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Charlie’s Playground honors late South Colonie first-grader

A new playground at Saddlewood Elementary school in the South Colonie school district will be built to honor a former student.

The project is named "Charlie's Playground" after former Saddlewood student Charlie Fernandez, a first-grader who died in April 2021. She was diagnosed with neuroblastoma in 2018 shortly after beginning Kindergarten. She went blind in 2020 as a result of a brain tumor. Danielle Fernandez is Charlie's mom.

"On April 19, 2021, Charlie passed away. Some of her happiest days were spent on playgrounds. So to make a playground that could be used, by all, would have meant the world to her," said Fernandez.

When one of Charlie's teachers, Sarah Norton, heard that Danielle dreamed of building a playground, she hopped on social media and discovered the national foundation "Where Angels Play," which has built playgrounds in needy communities across the country, each reflecting the personality of the child or teacher for whom it is named.

"Charlie loved school, she loved to play," Norton said. "Charlie was full of life. She embodied life, her spirit just shines through every day, every day. There's not a day when one of my students doesn't talk about 'Charlie would love that, you know, Charlie would love this.' She's never forgotten. And I think having a playground especially built by Where Angels Play, where her face will be there and everything she loved will be incorporated into that playground."

Where Angels Play founder Jim Plourde says the foundation is glad to honor Charlie.

"When her sight was taken, she never stopped. She never complained. She scooted along. She loved doing things," said Plourde. "And as a father of two girls myself, I understand that at the end of the day, Charlie wanted to be one thing and one thing only, and that was a child that loves to play. So her favorite thing was to go on the playground. To the dismay maybe of some of our teachers and some of the other staff seeing this young child go up, but she climbed the playground, she went down the slide, and she smiled. She laughed and she loved.”

Plourde says Charlie's playground will support the long term health and well being of Saddlewood stidents by fostering a sense of social connectedness and belonging. Norton says fundraising is all volunteer driven, currently standing at half of the roughly $130,000 goal.

"So we're going to call it the All Abilities playground. It will be a playground that will help be accessible to all, including children who are visually impaired," Norton said. "Our goal is to have Braille for children, our goal is to have a gate by the slide so that when children climb up, if they can't see they can feel the gate. And they know 'Oh, I'm at the top of the slide. So I'm going to open the gate, and we can go down the slide safely.' Were going to have tactile elements incorporated throughout it so that children that might need more sensory input, it will all be within that playground. It will be Charlie's favorite color, which is pink."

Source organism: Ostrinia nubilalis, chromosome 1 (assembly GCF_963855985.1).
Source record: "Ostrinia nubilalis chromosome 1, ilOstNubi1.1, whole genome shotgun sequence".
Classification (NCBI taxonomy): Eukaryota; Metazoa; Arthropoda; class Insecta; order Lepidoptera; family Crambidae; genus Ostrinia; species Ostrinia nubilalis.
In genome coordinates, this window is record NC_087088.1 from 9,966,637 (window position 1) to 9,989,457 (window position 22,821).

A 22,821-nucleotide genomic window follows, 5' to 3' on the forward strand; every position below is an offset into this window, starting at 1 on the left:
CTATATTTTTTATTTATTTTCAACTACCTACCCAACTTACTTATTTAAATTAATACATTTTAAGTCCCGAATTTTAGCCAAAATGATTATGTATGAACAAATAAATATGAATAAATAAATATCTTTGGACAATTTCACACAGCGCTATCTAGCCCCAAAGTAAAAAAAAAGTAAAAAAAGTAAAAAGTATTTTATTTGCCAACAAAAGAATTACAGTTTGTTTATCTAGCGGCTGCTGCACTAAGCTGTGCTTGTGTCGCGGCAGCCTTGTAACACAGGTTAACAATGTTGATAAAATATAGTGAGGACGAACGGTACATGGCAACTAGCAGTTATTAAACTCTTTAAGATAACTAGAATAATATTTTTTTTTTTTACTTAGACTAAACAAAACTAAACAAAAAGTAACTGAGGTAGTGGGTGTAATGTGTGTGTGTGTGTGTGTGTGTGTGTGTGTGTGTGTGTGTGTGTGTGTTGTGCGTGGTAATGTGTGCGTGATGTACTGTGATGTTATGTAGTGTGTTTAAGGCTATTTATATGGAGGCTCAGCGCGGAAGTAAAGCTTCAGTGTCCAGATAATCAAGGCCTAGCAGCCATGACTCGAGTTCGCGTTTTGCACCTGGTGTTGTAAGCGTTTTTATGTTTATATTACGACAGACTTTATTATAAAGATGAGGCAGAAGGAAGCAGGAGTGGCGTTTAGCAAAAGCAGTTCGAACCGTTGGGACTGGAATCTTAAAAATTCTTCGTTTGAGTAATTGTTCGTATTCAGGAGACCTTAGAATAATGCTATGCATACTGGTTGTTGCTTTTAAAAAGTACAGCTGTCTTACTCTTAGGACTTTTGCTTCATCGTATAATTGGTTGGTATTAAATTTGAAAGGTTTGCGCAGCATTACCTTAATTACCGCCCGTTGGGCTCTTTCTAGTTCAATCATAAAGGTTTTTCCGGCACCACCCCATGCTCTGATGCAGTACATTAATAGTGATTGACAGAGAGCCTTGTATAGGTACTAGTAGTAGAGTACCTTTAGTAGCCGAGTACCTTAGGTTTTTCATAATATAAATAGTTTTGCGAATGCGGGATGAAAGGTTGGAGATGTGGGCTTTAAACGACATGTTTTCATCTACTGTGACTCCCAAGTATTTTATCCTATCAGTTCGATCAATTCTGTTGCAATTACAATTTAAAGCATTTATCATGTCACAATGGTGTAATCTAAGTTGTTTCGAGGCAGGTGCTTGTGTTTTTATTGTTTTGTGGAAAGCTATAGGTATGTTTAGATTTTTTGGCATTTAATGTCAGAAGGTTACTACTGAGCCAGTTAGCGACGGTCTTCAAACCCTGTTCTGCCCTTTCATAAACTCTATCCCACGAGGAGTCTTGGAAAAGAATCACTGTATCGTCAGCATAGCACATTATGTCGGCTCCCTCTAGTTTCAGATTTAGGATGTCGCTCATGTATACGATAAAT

Scheduled to be completed by the fall of 2023, the playground will replace a much smaller one at Saddlewood.

About the Project

Through the collaboration with the Fernandez family, national foundation Where Angels Play and other area organizations inclduing Hannaford and SEFCU, a new all abilities playground will be built on the grounds of South Colonie’s Saddlewood Elementary School with feature areas for children with visual impairments.

The project, expected to be completed by fall of 2023, will be led by the Where Angels Play Foundation, with oversight by the South Colonie Central School District and the Fernandez family. Over the years, the Where Angels Play Foundation has worked with families across the northeast to establish playground areas like the one proposed most notably in honor of students and staff including those impacted by the Sandy Hook Elementary tragedy in Newtown, CT.

Dave Lucas is WAMC’s Capital Region Bureau Chief. Born and raised in Albany, he’s been involved in nearly every aspect of local radio since 1981. Before joining WAMC, Dave was a reporter and anchor at WGY in Schenectady. Prior to that he hosted talk shows on WYJB and WROW, including the 1999 series of overnight radio broadcasts tracking the JonBenet Ramsey murder case with a cast of callers and characters from all over the world via the internet. In 2012, Dave received a Communicator Award of Distinction for his WAMC news story "Fail: The NYS Flood Panel," which explores whether the damage from Hurricane Irene and Tropical Storm Lee could have been prevented or at least curbed. Dave began his radio career as a “morning personality” at WABY in Albany.